Luton and Dunstable NHS Foundation Trust started using Patients Know Best (PKB) to remotely monitor patients with inflammatory bowel disease (IBD).
There are two key elements to this model: Firstly, there is a national database register which holds data on all IBD patients throughout Great Britain, endorsed by the Royal College of Physicians and The British Society of Gastroenterology. The second element is the PKB digital platform which gives patients a personalised view of their condition.
Empowering patients and professionals
Luton and Dunstable wanted to help IBD patients monitor their symptoms, decide when they need to go to the hospital and seek information and advice about what they could do to avoid another visit. They also wanted to enable healthcare professionals to proactively care for patients that need additional support.
PKB has been used by patients to undertake routine monitoring (e.g., blood pressure, weight, etc), symptomatic assessments, with tailored advice being provided, to obtain test results and communicate with their clinical teams.
When users log into the portal they can track their symptoms and clinical staff are notified about how the patient is doing. The portal also generates advice sheets to help with self-management.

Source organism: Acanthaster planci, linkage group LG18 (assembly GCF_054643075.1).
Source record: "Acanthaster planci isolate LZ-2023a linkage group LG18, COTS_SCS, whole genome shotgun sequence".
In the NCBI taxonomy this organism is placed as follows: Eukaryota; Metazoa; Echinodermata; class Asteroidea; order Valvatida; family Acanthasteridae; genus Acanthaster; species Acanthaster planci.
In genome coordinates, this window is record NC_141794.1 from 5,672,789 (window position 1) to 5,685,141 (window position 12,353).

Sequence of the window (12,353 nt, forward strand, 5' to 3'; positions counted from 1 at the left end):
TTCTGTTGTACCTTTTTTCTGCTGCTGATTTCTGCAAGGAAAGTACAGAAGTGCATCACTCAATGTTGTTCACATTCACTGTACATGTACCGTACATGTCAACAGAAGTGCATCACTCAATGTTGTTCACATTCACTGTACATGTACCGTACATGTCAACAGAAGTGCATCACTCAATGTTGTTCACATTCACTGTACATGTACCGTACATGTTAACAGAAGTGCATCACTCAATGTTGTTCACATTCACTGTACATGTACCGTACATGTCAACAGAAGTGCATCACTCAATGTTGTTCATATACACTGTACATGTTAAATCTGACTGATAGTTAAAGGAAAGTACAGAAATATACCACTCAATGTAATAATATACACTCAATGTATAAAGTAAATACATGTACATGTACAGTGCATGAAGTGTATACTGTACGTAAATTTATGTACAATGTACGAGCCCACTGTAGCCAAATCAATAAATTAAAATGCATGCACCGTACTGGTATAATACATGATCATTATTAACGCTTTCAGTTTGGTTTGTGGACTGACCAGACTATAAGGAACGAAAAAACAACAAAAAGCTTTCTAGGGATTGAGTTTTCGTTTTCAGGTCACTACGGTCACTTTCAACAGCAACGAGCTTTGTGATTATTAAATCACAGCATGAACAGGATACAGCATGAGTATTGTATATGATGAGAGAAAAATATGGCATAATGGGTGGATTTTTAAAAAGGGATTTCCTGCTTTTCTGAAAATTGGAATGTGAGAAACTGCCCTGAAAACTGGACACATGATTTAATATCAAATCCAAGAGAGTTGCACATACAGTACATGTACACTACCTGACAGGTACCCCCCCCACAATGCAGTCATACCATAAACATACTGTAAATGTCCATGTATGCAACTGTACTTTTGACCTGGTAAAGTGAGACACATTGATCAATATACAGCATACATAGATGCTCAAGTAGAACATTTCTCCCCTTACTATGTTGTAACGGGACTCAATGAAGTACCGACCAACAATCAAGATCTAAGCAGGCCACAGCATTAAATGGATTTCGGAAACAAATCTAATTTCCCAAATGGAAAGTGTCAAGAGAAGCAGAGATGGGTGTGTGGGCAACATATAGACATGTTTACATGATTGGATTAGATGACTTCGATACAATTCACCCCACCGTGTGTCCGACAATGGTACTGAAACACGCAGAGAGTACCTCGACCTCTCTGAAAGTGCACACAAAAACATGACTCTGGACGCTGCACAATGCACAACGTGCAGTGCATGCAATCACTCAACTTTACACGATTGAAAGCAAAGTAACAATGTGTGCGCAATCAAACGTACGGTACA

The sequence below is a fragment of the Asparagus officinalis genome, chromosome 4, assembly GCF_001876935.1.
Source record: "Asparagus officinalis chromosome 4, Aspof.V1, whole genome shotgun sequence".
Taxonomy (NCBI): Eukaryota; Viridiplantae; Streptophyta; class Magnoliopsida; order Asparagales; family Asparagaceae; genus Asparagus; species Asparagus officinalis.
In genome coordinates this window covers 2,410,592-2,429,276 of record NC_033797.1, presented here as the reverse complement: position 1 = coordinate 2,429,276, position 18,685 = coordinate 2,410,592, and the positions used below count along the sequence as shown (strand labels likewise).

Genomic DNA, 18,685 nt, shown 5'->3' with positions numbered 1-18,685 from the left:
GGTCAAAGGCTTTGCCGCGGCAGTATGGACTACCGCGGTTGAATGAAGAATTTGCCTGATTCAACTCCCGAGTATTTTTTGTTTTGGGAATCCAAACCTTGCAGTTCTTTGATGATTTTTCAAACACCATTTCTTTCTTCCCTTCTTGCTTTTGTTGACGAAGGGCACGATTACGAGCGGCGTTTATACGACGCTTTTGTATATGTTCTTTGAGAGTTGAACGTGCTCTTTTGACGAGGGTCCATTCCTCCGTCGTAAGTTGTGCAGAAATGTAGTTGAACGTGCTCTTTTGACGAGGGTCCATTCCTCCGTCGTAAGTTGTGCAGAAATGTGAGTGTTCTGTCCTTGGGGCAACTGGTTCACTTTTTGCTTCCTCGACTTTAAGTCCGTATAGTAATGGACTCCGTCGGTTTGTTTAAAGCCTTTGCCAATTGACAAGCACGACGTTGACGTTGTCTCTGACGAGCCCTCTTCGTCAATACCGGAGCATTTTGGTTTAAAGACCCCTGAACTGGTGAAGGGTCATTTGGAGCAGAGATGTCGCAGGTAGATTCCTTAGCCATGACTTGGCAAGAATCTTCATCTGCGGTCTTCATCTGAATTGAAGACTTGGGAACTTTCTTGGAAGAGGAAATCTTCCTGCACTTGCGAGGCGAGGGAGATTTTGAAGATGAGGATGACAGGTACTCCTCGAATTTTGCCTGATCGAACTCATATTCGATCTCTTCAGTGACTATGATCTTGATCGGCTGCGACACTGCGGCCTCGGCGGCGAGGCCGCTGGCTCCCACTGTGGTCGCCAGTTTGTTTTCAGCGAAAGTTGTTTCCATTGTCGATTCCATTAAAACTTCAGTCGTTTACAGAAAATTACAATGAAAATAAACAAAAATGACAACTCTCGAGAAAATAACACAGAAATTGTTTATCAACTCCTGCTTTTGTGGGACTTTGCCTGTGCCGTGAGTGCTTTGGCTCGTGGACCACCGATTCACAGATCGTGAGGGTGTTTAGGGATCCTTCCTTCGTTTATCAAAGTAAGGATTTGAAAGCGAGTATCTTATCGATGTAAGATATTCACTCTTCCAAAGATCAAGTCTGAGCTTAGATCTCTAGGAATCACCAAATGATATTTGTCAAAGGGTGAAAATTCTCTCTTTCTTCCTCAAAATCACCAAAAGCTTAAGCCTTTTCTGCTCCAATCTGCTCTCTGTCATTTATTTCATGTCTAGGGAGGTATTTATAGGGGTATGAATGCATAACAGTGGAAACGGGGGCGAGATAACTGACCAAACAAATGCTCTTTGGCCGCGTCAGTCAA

Lead Gastroenterology Consultant at Luton and Dunstable, Dr Matthew Johnson, has led the project and said: “There’s a direct link to the hospital. Anyone scoring low is added to a workload sheet so when the nurses log in to their system, they can see a list of patients that need additional support. Using the Internet and the electronic monitoring system enables the patient to monitor their inflammatory bowel disease condition from the comfort of their own home.”
The hospital gave all 2814 patients access to their own records. Out of those, they aimed to discharge 800 of those patients, allowing them to be managed by the system and be assessed via the virtual clinic through the national database. The trust also rolled out the system to three other trusts before going live nationally, and GP’s were also given access to personalised patient management plans.
Huge savings to be made
Dr Johnson suggested the trust could save around 1200 outpatient appointments a year. He said: “Not only does it save patients having to come into hospital but also allows us to see when patients flare up, so we can see them within 48 hours rather than generate clinic appointments.”
This means that patients who still need to attend clinical appointments would still be able to so, but for those who did not, the portal was a safe way of remotely managing their condition. Dr Johnson added: “You can apply the concept to any long term illness.”
The Medical School at the University of Leicester – ranked one of the country’s top ten institutions for studying medicine, put online consultation at the heart of its teaching curriculum for first year medical students – a first for any university in the UK. The university is using PKB to teach students how to hold online consultations with ‘virtual patients’, which are ordinary people who simulate live consultation scenarios.